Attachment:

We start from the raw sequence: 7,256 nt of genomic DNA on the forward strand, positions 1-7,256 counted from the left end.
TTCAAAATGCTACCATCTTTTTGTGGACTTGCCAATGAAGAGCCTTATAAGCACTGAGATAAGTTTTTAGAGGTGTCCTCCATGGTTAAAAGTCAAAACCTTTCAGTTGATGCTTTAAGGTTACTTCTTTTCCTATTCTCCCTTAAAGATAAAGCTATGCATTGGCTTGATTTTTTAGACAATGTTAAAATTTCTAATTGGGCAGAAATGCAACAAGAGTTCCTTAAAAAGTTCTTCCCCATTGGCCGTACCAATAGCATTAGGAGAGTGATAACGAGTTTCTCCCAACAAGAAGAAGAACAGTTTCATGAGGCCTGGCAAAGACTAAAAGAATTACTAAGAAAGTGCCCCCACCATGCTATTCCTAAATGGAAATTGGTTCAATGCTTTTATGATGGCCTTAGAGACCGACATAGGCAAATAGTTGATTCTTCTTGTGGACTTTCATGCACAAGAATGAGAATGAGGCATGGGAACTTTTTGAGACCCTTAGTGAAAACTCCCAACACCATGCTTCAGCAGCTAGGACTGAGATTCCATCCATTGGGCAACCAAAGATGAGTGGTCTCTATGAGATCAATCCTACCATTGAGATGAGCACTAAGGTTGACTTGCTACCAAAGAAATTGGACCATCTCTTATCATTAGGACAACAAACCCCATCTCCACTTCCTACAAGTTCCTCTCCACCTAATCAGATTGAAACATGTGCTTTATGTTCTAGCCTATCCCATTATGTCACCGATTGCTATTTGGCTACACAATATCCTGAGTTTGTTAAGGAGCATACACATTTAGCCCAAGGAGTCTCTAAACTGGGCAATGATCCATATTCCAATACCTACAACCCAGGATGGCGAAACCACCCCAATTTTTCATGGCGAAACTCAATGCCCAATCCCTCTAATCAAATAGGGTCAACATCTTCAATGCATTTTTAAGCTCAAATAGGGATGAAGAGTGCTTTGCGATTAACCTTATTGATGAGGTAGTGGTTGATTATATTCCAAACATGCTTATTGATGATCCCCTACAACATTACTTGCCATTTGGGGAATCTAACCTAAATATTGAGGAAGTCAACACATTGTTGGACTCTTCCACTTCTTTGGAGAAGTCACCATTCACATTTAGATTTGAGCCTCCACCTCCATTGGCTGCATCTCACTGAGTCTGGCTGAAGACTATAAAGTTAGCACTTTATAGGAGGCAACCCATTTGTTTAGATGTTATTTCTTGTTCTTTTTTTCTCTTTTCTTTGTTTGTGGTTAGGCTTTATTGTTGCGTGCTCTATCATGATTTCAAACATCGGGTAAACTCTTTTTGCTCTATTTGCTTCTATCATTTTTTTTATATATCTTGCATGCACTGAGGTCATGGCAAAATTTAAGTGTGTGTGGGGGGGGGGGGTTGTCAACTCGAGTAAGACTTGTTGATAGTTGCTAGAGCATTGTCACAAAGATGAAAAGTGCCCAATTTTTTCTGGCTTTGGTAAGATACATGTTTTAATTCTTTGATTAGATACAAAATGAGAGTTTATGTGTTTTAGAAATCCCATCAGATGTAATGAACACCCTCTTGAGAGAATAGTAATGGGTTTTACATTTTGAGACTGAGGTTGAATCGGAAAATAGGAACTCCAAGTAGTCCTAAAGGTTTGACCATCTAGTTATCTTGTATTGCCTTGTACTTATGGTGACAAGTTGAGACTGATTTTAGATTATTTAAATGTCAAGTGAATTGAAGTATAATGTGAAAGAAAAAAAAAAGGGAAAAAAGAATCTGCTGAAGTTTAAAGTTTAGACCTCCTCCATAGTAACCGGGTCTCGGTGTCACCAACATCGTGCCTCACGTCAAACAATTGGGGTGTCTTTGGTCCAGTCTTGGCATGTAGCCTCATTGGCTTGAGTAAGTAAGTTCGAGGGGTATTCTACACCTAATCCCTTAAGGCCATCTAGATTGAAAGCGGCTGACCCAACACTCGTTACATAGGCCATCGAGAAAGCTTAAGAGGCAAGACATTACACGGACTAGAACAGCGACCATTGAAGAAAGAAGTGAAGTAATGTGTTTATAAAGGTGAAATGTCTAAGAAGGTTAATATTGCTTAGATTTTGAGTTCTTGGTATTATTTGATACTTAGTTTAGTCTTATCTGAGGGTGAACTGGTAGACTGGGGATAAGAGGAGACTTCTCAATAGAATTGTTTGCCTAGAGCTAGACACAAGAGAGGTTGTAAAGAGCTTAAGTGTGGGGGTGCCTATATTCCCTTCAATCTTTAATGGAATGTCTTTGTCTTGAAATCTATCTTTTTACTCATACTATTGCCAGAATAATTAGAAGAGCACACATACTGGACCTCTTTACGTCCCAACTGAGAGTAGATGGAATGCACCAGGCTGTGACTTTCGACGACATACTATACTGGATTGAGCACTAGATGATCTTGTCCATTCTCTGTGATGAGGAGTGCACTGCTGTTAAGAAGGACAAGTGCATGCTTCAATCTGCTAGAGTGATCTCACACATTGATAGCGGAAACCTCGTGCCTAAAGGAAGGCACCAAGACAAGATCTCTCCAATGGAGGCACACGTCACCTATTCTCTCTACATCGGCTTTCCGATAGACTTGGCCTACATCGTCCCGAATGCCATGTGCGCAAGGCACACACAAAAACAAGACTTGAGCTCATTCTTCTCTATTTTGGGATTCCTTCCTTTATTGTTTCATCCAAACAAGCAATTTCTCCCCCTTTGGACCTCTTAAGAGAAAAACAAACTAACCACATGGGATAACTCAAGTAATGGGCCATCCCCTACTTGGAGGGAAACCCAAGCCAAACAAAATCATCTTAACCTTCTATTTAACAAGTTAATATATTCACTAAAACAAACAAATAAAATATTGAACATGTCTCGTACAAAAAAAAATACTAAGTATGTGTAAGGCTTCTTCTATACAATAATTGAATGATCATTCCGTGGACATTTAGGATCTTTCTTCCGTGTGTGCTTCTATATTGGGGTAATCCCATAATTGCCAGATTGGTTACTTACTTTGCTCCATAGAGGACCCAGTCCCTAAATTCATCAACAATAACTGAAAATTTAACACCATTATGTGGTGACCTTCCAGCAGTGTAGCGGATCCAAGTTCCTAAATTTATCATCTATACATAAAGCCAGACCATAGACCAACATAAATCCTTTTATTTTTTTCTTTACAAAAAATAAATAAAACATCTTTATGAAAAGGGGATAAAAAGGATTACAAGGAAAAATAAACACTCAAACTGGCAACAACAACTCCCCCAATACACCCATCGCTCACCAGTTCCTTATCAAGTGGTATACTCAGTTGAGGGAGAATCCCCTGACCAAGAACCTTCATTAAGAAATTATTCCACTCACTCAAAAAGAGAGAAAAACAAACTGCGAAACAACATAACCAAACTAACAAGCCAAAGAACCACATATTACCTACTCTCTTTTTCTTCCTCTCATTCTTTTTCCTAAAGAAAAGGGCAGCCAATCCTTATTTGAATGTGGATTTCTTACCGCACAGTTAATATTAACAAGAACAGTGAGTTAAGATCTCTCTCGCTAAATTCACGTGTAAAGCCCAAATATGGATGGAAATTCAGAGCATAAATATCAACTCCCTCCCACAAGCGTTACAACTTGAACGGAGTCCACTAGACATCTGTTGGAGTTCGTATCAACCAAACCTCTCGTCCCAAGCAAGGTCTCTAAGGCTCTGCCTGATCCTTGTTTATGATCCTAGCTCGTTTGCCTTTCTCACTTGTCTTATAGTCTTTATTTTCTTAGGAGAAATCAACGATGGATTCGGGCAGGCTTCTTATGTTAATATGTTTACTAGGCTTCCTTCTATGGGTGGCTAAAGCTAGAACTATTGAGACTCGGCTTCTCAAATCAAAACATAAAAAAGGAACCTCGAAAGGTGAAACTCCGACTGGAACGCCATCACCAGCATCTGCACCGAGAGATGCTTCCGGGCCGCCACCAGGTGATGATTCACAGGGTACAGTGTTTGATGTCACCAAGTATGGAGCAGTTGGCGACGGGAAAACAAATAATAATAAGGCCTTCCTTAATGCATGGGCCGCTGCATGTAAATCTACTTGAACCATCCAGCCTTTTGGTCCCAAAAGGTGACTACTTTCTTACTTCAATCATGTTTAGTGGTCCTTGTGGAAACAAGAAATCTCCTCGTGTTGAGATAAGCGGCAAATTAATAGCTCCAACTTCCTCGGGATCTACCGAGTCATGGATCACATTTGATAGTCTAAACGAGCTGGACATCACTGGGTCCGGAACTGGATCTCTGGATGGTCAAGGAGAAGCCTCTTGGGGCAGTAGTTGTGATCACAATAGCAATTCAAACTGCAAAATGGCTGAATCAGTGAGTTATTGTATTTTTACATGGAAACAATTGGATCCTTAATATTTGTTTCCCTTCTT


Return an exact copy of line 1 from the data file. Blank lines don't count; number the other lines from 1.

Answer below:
We start from the raw sequence: 7,256 nt of genomic DNA on the forward strand, positions 1-7,256 counted from the left end.